I then knew I was in control of my life, and always had been. The anger was no one's fault but my own—simply my reaction to others. When you honor the sacred within you, when you find the witch's Perfect Love and Perfect Trust, what others do does not matter. Spirit is not a commodity that others can give or deny you.

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All things are Spirit. Spirituality is simply acknowledging Spirit in your daily, personal life. Witchcraft is one path of spirituality, the one that brought me home and continues to show me new paths to follow. One such path is teaching. As I never expected to be living life as a witch, I never expected to be teaching witchcraft.

The whole process seemed to happen by accident, but I now know there are no accidents. Things happened in exactly the right way to guide me to this path. And as a teacher, I encountered many people with whom I could empathize. Those who felt disenfranchised from mainstream faiths, continually searching for their path, often found their way to Wicca. Quite a few of these folks were gay, lesbian, bisexual, or transgendered, coming from feelings and experiences very similar to mine, now feeling the sense of coming home again.

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Modern witchcraft offers quite a bit to the gay community. I found a sense of belonging, not necessarily to a larger group, a physical community, but a belonging in my own spirit, and an understanding that people like me have a rich spiritual tradition. All I had to do was reclaim it for myself.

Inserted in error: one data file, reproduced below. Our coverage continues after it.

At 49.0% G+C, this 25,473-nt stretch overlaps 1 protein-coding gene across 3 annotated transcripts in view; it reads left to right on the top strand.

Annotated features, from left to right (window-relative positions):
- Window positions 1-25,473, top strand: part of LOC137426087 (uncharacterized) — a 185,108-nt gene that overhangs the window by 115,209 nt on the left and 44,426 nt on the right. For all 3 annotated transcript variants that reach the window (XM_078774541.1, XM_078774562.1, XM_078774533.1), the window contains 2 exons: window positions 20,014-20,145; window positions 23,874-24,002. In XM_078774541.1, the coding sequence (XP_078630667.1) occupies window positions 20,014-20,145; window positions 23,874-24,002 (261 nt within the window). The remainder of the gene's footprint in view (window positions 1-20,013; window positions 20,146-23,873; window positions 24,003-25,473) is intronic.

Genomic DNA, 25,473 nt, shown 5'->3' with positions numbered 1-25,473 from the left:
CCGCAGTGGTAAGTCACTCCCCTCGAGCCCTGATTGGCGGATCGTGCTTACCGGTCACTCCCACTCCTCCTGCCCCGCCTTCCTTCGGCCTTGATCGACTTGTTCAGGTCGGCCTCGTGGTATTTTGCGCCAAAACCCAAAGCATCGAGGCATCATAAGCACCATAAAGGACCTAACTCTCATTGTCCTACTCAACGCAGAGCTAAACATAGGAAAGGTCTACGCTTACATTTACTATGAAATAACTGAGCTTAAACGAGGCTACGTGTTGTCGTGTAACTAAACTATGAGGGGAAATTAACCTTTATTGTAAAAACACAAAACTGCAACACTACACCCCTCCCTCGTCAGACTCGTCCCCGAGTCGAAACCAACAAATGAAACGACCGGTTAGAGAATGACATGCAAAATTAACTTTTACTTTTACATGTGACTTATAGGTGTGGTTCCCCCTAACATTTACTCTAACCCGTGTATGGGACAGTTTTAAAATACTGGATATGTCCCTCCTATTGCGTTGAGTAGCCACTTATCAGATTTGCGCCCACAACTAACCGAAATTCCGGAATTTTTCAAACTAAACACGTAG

GAY WITCHCRAFT: Empowering the Tribe

Rather than simply tolerating my kind, these ancient traditions celebrated our existence. Embracing those who are different is a way to learn. As cultures interacted, through trade or warfare, the mythologies and rituals assimilated each other. The Greco-Roman mythologies mingled with those of the Celts.

The spiritual traditions of old are keys to creating the new. Empowerment is the great gift the craft has given me, a gift I continue to use and honor. Each practitioner of witchcraft is not simply a member of the faith, but his or her own priest or priestess. We need no intermediary. One thing I'm extremely grateful for was my mother's personal twists on Catholicism. I received the usual sacraments—Baptism, First Communion, and Confirmation—but she never sent me to First Confession because she didn't believe you had to go to a man to have God forgive you for your sins.

You could simply speak to God. It was that simple. When I questioned Catholicism, her opinions on how the Church could be mistaken about confession made me wonder if they had gotten some other things wrong too, like their views on homosexuality. That was a lifeline for me, hoping against hope that someone had pieced together a tradition closer to the truth. I found witchcraft answered those questions for me, and, strangely enough, it became home for my mother as well. We practiced together in our first few covens and still celebrate the holidays and do magick together.